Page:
What’s Driving Employee Engagement?

Employee Engagement is Closely Tied to Who’s in the Manager Position

employee engagementDriving employee engagement is an important part of every talent management strategy, but, in many cases, companies are misidentifying the factors that influence engagement. Sure, it’s appealing to candidates to offer them flexible hours and decent paid time off, but there is another factor that influences employee engagement.

According to Gallup, having the right person in the manager position has a strong impact on employee engagement. In a surprising 82 percent of management decisions, companies choose the wrong candidate for a leadership role. You’ve probably experienced this situation, where you realize too late that, despite exhibiting some talent and skills, you hired a manager that didn’t have what you needed to take the team forward and build excitement around goals.

In many cases, companies promote an individual to management because they were an effective employee that wasn’t in a managerial role or because they have tenure with the company. Rather than determining that an individual has the necessary talent for a role, they are being promoted simply because they seem to deserve the opportunity.

There are a few key qualities that should be evident in a successful manager, and Gallup says that only one in 10 employees likely exhibits them:

  • They are able to motivate each employee by connecting their individual roles with the goals and mission of the organization.
  • They are able to drive outcomes and overcome adversity.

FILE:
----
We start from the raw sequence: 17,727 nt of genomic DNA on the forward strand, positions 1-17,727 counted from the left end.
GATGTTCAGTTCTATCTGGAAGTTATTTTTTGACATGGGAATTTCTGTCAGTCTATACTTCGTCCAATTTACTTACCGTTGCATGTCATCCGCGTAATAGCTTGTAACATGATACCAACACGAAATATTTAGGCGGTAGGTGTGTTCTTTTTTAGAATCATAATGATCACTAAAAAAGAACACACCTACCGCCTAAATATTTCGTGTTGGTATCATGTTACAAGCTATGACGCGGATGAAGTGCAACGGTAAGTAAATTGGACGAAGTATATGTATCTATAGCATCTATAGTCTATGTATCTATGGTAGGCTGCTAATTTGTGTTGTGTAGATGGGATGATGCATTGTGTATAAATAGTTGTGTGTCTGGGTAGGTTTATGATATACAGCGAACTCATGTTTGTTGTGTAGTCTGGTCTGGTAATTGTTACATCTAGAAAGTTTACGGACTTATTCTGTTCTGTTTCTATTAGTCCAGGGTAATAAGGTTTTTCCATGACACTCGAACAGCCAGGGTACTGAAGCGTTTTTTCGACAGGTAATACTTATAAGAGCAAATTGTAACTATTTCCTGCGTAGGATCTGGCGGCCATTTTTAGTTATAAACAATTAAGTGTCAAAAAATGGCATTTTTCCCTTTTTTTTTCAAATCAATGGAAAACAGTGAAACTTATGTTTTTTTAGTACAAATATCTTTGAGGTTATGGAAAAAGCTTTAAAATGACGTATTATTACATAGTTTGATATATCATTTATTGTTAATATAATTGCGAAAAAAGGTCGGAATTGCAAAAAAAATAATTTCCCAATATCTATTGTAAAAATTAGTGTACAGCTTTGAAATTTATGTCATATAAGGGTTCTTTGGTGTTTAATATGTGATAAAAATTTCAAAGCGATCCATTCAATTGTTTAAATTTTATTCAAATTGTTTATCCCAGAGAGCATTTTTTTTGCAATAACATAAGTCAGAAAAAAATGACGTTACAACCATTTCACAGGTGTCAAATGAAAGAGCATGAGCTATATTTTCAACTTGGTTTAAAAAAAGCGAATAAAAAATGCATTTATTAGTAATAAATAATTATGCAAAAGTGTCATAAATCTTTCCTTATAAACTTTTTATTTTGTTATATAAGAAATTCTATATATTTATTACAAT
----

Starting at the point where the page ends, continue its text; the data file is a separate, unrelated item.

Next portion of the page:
• They embrace ideals related to accountability, transparency, trust and open dialogue.
  • Productivity, and not politics, drive their decisions.

Managers may be concealed within a team. If you’re witnessing sluggish leadership or teams that seem uninspired, consider that you may have individuals with these qualities hiding within an existing team. Watch for standout employees that drive a discussion by being willing to disagree with the majority on an important point, or those that seem to drive the team towards a goal.

Rely on data, not gut feelings. Once you think you’ve identified a star performer with management potential, back up your considerations with a behavioral analysis. This can give you objective information about how a candidate will behave in a variety of team and leadership settings. It won’t replace interviewing or other steps in your hiring process, but it does lend a measurable assessment to your decision that can help ensure you have the right candidate in place.

At PI Consulting Group, we use scientific assessment software and knowledge to make sure you achieve the greatest benefit toward your business objectives. Contact us for an appointment, and we’ll talk more about your talent management strategy and how we can help equip your team for success.